BACKGROUND: Immune checkpoints are crucial molecules in maintaining a proper immune balance. Even though age and sex are known to have effects on the immune system, the interplay between age, sex and immune checkpoint expression by T cells is not known. The aim of this study was to determine whether age and sex affect immune checkpoint expression by T cells and if age and sex affect the kinetics of immune checkpoint expression following ex vivo stimulation. In this study, whole blood samples of 20 healthy young adults (YA, 9 males and 11 females) and 20 healthy older adults (OA, 9 males and 11 females) were stained for lymphocyte lineage markers and immune checkpoints and frequencies of CD28+, PD-1+, VISTA+ and CD40L+ T cells were determined. Immune checkpoint expression kinetics were studied following ex vivo anti-CD3/anti-CD28 stimulation of T cells from young and older healthy adults.
RESULTS: We report an age-associated increase of CD40L + CD4+ and CD40L + CD8+ T-cell frequencies, whereas CD40+ B-cell frequencies were decreased in older adults, suggesting modulation of the CD40L-CD40 interaction with age. Immune checkpoint expression kinetics revealed differences in magnitude between CD4+ and CD8+ T cells independent of age and sex. Further analysis of CD4+ T-cell subsets revealed an age-associated decrease of especially PD-1 + CD4+ memory T cells which tracked with the female sex.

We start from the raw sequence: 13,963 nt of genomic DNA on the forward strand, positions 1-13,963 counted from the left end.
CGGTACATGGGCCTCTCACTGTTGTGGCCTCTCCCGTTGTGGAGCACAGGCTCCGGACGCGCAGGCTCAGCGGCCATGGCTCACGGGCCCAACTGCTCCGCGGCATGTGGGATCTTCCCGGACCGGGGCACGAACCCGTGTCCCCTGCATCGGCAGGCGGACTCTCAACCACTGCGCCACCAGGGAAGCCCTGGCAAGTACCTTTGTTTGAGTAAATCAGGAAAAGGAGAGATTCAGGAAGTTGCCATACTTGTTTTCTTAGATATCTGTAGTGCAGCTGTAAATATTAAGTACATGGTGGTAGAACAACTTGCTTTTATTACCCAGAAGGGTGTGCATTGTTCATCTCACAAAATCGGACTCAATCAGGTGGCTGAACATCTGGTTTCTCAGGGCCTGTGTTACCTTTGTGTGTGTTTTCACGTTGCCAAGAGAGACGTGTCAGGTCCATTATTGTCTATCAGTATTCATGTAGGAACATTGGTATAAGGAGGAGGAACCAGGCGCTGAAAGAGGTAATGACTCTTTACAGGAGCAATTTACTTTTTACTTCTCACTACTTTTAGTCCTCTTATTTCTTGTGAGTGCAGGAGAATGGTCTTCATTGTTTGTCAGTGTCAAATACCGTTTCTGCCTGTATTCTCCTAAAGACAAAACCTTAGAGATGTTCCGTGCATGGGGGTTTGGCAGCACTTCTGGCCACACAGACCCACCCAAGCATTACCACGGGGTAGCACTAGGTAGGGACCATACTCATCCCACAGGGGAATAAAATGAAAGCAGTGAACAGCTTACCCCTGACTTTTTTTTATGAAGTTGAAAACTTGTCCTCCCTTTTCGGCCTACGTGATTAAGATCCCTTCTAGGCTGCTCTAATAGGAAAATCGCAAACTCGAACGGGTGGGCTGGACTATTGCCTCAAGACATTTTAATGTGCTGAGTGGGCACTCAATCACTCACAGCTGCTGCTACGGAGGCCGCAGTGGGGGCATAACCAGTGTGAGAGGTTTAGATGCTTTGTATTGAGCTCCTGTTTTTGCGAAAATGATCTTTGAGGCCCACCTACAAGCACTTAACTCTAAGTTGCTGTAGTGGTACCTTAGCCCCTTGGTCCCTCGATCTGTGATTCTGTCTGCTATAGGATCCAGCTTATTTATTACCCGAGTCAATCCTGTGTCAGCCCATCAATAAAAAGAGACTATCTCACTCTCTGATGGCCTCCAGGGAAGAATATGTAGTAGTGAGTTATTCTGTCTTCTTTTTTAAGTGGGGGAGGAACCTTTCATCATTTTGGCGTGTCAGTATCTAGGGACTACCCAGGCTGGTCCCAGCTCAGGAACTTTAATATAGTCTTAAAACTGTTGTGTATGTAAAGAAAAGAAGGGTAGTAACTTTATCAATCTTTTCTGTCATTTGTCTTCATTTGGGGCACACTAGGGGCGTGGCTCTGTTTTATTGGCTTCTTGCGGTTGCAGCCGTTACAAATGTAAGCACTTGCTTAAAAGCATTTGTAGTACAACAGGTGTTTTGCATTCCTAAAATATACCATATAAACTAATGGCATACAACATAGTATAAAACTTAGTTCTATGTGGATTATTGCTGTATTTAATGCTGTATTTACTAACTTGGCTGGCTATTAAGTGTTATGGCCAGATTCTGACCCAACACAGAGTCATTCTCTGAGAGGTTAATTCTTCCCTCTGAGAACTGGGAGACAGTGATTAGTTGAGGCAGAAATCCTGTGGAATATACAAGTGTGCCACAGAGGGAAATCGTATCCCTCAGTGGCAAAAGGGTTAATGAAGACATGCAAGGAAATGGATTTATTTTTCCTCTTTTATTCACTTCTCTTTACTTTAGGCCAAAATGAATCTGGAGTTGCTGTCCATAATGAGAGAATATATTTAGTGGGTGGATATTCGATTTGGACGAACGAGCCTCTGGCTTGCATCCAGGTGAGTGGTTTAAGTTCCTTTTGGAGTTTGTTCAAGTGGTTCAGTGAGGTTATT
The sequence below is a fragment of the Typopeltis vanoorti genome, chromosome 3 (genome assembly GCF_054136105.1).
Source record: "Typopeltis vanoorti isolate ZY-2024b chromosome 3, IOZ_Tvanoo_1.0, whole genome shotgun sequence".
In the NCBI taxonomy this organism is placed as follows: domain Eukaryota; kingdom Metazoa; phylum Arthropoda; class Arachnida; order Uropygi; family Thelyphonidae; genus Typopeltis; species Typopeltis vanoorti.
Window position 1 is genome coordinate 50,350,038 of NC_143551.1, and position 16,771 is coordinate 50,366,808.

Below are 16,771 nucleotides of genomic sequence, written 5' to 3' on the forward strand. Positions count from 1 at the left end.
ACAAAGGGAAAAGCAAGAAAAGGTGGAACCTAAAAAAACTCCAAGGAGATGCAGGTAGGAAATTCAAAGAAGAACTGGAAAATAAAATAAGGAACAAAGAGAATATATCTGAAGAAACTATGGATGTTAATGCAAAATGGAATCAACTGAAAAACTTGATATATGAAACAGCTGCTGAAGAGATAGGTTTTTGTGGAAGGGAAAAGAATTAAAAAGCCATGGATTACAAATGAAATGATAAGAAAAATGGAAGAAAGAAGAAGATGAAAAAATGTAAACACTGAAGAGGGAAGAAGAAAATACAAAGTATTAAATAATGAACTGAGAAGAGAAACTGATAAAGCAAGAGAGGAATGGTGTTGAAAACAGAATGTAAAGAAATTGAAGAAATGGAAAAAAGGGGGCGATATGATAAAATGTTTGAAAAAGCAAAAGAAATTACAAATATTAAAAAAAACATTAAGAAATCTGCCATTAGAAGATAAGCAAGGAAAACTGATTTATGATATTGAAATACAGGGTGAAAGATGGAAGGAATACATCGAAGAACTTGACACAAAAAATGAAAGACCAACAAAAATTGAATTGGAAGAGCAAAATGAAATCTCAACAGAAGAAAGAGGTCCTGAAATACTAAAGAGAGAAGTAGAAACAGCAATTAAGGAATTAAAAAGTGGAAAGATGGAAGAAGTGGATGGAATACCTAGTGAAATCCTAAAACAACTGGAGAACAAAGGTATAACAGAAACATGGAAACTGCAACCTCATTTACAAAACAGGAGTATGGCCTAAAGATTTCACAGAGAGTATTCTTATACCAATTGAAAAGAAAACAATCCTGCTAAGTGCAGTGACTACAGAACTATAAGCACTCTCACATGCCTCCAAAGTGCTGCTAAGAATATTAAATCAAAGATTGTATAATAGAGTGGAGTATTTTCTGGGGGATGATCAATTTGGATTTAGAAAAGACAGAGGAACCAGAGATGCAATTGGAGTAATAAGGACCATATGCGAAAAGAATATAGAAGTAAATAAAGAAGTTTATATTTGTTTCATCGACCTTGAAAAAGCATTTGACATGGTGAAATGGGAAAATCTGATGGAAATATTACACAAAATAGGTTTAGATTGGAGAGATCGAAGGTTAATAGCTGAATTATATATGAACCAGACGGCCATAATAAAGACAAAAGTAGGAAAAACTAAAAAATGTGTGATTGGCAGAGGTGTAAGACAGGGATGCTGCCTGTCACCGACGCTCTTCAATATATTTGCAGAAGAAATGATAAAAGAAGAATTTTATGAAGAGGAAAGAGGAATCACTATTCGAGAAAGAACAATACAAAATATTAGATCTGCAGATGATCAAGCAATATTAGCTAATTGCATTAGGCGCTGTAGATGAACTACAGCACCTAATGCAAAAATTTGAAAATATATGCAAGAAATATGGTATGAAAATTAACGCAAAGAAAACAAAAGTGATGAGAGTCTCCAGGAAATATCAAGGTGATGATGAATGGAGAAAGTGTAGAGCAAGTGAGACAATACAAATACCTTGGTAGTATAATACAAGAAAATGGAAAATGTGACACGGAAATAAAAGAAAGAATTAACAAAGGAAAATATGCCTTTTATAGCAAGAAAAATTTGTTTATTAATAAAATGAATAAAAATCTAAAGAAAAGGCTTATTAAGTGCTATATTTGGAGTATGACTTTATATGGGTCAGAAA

CONCLUSION: Collectively, our results demonstrate that both age and sex modulate expression of immune checkpoints by human T cells. These findings may have implications for optimising vaccination and immune checkpoint immunotherapy and move the field towards precision medicine in the management of older patient groups.